Thomas Jefferson Papers

From Thomas Jefferson to Charles Thomson, 20 September 1787

To Charles Thomson

Paris Sep. 20. 1787.

Dear Sir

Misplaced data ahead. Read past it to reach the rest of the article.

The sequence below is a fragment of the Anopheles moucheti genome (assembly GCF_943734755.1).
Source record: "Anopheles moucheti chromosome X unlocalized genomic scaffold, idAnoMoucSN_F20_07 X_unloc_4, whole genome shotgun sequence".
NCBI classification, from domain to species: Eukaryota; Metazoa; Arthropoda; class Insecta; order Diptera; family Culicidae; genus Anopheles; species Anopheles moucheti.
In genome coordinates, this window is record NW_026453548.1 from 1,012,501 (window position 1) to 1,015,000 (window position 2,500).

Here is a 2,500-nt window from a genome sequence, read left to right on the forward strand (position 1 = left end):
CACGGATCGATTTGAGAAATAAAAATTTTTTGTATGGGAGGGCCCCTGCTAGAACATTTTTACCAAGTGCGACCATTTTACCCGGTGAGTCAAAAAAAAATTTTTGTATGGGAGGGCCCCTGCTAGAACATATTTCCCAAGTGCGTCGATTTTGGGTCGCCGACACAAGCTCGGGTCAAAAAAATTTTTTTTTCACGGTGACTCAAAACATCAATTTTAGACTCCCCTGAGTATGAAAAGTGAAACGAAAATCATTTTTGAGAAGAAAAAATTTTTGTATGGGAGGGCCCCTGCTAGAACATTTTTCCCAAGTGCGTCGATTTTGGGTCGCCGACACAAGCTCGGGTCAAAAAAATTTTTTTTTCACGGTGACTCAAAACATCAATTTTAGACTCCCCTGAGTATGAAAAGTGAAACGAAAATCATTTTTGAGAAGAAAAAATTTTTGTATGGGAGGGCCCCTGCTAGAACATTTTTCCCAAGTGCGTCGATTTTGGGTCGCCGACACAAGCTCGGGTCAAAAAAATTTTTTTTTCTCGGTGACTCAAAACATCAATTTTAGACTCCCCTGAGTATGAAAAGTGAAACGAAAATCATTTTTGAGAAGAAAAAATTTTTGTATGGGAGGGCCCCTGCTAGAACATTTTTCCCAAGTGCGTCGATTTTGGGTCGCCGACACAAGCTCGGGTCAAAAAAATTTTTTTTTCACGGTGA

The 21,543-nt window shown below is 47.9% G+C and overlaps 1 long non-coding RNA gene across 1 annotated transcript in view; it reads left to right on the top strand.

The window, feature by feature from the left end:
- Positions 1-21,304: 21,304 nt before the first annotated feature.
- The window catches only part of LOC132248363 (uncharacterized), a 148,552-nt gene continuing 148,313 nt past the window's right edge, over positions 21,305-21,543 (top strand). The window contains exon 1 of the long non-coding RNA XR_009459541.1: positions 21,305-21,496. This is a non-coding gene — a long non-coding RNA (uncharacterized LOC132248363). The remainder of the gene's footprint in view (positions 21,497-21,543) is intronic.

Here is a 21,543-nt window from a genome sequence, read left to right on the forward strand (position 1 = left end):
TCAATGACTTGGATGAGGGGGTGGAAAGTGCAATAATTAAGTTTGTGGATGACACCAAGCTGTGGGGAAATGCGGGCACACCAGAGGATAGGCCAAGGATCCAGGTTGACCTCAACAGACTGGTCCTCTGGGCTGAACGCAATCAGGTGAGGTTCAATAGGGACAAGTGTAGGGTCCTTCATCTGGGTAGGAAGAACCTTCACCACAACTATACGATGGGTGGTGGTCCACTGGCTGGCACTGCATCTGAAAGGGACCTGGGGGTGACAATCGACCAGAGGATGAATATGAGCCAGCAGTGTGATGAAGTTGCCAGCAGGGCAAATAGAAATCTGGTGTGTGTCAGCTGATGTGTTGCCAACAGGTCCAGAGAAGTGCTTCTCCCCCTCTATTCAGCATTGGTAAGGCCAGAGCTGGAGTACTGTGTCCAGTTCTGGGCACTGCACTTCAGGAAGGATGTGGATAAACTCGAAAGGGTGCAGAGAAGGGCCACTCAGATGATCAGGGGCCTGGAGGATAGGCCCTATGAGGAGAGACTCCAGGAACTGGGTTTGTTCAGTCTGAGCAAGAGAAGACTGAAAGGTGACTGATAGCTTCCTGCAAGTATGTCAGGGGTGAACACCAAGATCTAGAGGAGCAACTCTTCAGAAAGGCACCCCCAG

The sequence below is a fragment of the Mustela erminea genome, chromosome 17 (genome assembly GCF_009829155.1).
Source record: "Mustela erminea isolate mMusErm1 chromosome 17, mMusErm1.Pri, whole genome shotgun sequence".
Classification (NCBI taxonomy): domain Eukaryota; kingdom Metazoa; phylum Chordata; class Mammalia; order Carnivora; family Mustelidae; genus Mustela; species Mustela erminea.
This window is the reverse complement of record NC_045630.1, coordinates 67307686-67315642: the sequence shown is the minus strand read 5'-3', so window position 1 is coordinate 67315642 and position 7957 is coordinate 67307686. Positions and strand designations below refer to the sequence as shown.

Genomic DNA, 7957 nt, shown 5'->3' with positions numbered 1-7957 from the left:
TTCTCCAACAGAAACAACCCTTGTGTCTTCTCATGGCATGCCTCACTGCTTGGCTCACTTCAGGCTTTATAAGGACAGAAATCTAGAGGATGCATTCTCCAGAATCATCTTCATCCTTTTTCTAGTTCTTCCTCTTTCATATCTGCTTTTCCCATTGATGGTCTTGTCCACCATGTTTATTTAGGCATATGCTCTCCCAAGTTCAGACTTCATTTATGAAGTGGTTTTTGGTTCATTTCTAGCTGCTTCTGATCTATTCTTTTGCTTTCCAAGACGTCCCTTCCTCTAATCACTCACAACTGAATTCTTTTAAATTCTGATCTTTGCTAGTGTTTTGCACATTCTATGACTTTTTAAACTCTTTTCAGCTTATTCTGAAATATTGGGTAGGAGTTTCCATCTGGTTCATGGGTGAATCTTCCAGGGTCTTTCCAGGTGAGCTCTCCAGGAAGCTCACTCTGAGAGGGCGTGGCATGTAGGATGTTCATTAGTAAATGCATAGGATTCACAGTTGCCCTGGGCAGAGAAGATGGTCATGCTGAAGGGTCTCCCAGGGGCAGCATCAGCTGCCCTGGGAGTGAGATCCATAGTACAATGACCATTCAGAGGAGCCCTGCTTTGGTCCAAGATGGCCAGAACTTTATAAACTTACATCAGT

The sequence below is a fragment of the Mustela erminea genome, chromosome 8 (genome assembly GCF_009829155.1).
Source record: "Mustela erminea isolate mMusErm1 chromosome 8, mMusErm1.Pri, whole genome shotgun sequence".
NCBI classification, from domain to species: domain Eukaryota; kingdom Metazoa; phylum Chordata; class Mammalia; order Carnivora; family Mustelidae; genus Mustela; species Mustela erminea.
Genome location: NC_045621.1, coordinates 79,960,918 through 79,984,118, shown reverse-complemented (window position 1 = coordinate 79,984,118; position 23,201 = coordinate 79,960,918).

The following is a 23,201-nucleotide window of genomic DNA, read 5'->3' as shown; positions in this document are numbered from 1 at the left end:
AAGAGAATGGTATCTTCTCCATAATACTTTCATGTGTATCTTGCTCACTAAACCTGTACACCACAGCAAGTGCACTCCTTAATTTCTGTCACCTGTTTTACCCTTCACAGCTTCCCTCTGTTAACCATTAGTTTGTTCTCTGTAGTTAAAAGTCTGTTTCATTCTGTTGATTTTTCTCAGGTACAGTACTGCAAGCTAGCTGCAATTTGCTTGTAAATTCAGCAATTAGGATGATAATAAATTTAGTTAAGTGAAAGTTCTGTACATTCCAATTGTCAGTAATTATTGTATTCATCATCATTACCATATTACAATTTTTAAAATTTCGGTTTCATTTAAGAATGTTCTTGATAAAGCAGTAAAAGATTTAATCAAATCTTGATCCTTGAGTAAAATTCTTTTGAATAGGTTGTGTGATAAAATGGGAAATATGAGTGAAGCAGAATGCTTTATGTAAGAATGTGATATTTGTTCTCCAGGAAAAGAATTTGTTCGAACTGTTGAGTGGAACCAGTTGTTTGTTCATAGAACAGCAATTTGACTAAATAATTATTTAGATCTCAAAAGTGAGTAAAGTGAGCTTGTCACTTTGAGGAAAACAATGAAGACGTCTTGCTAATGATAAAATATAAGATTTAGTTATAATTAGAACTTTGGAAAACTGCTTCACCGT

Your favor of April 28. did not come to my hands till the 1st. inst. Unfortunately the boxes of plants, which were a day too late to come by the April packet, missed the packet of June 10. also, and only came by that of July 25. They are not yet arrived at Paris, but I expect them daily. I am sensible of your kind attention to them, and that as you were leaving New York you took the course which bade fair to be the best. That they were forgotten in the hands in which you placed them, was probably owing to much business and more important. I have desired Mr. Madison to refund to you the money you were so kind as to advance for me. The delay of your letter will apologize for this delay of the repaiment. I thank you also for the extract of the letter you were so kind as to communicate to me on the antiquities found in the Western country. I wish that the persons who go thither would make very exact descriptions of what they see of that kind, without forming any theories. The moment a person forms a theory, his imagination sees in every object only the tracts which favor that theory. But it is too early to form theories on those antiquities. We must wait with patience till more facts are collected. I wish our philosophical society would collect exact descriptions of the several monuments as yet known, and insert them naked in their transactions, and continue their attention to those hereafter to be discovered. Patience and observation may enable us in time to solve the problem whether those who formed the scattering monuments in our Western country, were colonies sent off from Mexico, or the founders of Mexico itself? Whether both were the descendants or the progenitors of the Asiatic red men. The Mexican tradition mentioned by Dr. Robertson is an evidence, but a feeble one, in favor of the one opinion. The number of languages radically different, is a strong evidence in favor of the contrary one. There is an American of the name of Ledyard, he who was with Capt. Cook on his last voiage and wrote an account of that voiage, who is gone to Petersburg, from thence he was to go to Kamschatka, to cross over thence to the Northwest coast of America, and to penetrate through the main continent to our side of it. He is a person of ingenuity and information. Unfortunately he has too much imagination. However, if he escapes safely, he will give us new, various, and useful information. I had a letter from him dated last March, when he was about to leave St. Petersburgh on his way to Kamschatka.